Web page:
Doctor Brenes-Salazar, you have been a big help. I have never used an online service like this for any reason. I feel fortunate to have had you as a resource. I will find and read that article. Finally, I have been athletically involved my whole life; not an elite athlete, just a good one. Do you believe my swimming regiment of 70 to 90 minutes at a time, roughly 1 1/2 to 2 miles a day beginning 18 months ago qualifys as "athletic" in terms of the people you have seen with RBBB in your experience? Before that I ran roughly 40 to 60 minutes 5 days per week since college really, or when I cycled we would go for roughly 2 hours. Years ago, a client of mine, ironically a cardiologist, gave me a treadmill stress test after I requested that he do so. I was in my 30's. Besides saying the results were normal, he said "you do have a slightly enlarged heart; we see that sometimes with athletes." He is retired now, so I have not discussed this with him yet. Thank you again, I wish you happiness and success.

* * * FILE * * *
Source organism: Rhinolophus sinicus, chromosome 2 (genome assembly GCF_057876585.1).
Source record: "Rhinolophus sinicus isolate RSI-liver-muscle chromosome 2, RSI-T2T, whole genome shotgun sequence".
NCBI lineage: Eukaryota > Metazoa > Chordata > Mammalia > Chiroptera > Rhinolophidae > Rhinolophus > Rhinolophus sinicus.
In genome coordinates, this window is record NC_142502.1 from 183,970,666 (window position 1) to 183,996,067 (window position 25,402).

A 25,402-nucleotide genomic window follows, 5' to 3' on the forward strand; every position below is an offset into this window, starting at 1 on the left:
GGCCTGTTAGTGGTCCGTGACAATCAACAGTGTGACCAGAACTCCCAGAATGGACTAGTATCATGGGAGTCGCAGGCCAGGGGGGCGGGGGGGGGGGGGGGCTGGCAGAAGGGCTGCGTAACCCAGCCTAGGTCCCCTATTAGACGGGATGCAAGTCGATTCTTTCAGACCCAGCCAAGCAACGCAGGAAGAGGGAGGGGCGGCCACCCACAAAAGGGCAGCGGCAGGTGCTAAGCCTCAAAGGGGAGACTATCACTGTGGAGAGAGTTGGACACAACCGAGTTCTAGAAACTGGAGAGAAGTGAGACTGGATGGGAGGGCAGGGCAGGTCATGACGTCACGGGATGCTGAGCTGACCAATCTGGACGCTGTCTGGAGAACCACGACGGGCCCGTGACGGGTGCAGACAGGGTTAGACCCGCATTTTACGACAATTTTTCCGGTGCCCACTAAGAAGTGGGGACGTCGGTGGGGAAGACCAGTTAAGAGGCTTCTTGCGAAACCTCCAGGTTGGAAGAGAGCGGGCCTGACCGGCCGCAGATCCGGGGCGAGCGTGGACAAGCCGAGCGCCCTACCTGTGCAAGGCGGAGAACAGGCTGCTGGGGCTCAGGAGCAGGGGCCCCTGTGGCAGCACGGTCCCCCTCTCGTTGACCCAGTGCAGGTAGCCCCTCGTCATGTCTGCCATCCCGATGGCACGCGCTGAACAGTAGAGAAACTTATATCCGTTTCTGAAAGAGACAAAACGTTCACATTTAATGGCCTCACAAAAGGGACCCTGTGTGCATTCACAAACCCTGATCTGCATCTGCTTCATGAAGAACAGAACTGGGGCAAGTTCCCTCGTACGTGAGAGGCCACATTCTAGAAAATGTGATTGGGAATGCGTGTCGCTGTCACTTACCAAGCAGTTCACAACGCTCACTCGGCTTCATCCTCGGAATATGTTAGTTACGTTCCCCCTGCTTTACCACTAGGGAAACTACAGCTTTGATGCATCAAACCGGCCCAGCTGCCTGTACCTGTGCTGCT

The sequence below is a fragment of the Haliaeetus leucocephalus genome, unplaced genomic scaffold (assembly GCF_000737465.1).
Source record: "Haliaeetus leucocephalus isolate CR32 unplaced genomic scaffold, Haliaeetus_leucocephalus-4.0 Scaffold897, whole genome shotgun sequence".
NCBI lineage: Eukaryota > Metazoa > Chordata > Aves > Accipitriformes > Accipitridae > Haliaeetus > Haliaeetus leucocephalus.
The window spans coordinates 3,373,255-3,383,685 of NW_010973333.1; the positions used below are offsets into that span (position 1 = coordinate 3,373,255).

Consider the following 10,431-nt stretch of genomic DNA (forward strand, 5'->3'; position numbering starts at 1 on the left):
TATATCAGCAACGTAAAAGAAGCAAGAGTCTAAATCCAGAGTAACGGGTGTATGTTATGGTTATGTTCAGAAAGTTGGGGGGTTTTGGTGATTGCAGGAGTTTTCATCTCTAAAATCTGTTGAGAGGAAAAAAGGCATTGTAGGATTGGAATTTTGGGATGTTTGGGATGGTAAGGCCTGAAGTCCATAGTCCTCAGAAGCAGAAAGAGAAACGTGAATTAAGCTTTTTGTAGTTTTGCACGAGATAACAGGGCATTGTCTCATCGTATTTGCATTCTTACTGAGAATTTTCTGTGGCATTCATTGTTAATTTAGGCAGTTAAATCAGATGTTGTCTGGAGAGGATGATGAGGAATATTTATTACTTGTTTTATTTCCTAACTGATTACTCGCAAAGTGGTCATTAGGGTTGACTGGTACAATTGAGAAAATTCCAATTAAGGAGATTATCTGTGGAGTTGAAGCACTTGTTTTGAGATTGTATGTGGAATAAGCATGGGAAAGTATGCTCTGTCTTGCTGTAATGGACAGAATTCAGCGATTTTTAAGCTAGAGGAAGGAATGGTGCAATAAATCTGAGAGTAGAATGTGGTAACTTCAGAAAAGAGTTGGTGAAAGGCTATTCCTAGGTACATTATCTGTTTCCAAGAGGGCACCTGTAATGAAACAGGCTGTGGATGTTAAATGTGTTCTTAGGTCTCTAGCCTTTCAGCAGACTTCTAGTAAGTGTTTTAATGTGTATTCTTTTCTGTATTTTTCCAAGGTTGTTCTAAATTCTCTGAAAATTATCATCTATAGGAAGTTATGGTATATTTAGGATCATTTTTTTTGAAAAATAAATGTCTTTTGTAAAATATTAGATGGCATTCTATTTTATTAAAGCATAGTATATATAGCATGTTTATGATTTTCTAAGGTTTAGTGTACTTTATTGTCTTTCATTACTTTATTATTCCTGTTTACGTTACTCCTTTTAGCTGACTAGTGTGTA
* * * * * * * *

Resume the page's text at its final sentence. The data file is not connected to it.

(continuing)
Answered by Dr. Jorge Brenes-Salazar 29 minutes later

It is my pleasure to assist you. Indeed, your level of physical activity is truly athletic, and that might well be the etiology of the rbbb. as you read from the Copenhagen study, progression from Rbbb to more advanced forms of heart block is not frequent and very importantly, prognosis is likely related to the underlying etiology (eg. compare the outcomes of someone with diffuse coronary artery disease vs an athlete or just an elderly healthy person, they all can have a rbbb but their risk for events us quite different)

All in all, I encourage you to continue your healthy lifestyle practices; they are the most important prescription we can give as cardiologists

Wish you the best health,

Dr Brenes-Salazar
Above answer was peer-reviewed by